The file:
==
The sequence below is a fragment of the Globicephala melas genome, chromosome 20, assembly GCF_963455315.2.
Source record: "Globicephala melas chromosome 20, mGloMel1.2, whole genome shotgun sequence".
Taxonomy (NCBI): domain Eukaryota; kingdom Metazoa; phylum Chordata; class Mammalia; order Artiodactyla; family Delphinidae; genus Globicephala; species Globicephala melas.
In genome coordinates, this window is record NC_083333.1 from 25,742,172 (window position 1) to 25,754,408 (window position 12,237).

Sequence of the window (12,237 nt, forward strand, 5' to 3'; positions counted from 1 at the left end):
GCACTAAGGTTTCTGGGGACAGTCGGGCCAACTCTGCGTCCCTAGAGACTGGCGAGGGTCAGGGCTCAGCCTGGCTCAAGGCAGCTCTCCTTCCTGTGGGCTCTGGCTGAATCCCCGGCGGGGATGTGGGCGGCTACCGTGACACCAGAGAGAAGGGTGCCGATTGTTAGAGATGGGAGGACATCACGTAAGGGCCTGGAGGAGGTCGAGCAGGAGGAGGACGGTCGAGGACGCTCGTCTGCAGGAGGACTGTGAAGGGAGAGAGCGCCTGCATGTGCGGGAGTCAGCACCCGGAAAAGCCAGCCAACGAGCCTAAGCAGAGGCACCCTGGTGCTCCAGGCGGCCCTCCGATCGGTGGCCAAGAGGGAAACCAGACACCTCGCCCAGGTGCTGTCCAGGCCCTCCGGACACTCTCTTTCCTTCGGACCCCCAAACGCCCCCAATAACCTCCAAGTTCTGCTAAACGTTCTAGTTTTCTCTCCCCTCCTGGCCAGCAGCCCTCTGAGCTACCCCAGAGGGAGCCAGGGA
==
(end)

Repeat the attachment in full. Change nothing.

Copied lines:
The sequence below is a fragment of the Globicephala melas genome, chromosome 20, assembly GCF_963455315.2.
Source record: "Globicephala melas chromosome 20, mGloMel1.2, whole genome shotgun sequence".
Taxonomy (NCBI): domain Eukaryota; kingdom Metazoa; phylum Chordata; class Mammalia; order Artiodactyla; family Delphinidae; genus Globicephala; species Globicephala melas.
In genome coordinates, this window is record NC_083333.1 from 25,742,172 (window position 1) to 25,754,408 (window position 12,237).

Sequence of the window (12,237 nt, forward strand, 5' to 3'; positions counted from 1 at the left end):
GCACTAAGGTTTCTGGGGACAGTCGGGCCAACTCTGCGTCCCTAGAGACTGGCGAGGGTCAGGGCTCAGCCTGGCTCAAGGCAGCTCTCCTTCCTGTGGGCTCTGGCTGAATCCCCGGCGGGGATGTGGGCGGCTACCGTGACACCAGAGAGAAGGGTGCCGATTGTTAGAGATGGGAGGACATCACGTAAGGGCCTGGAGGAGGTCGAGCAGGAGGAGGACGGTCGAGGACGCTCGTCTGCAGGAGGACTGTGAAGGGAGAGAGCGCCTGCATGTGCGGGAGTCAGCACCCGGAAAAGCCAGCCAACGAGCCTAAGCAGAGGCACCCTGGTGCTCCAGGCGGCCCTCCGATCGGTGGCCAAGAGGGAAACCAGACACCTCGCCCAGGTGCTGTCCAGGCCCTCCGGACACTCTCTTTCCTTCGGACCCCCAAACGCCCCCAATAACCTCCAAGTTCTGCTAAACGTTCTAGTTTTCTCTCCCCTCCTGGCCAGCAGCCCTCTGAGCTACCCCAGAGGGAGCCAGGGA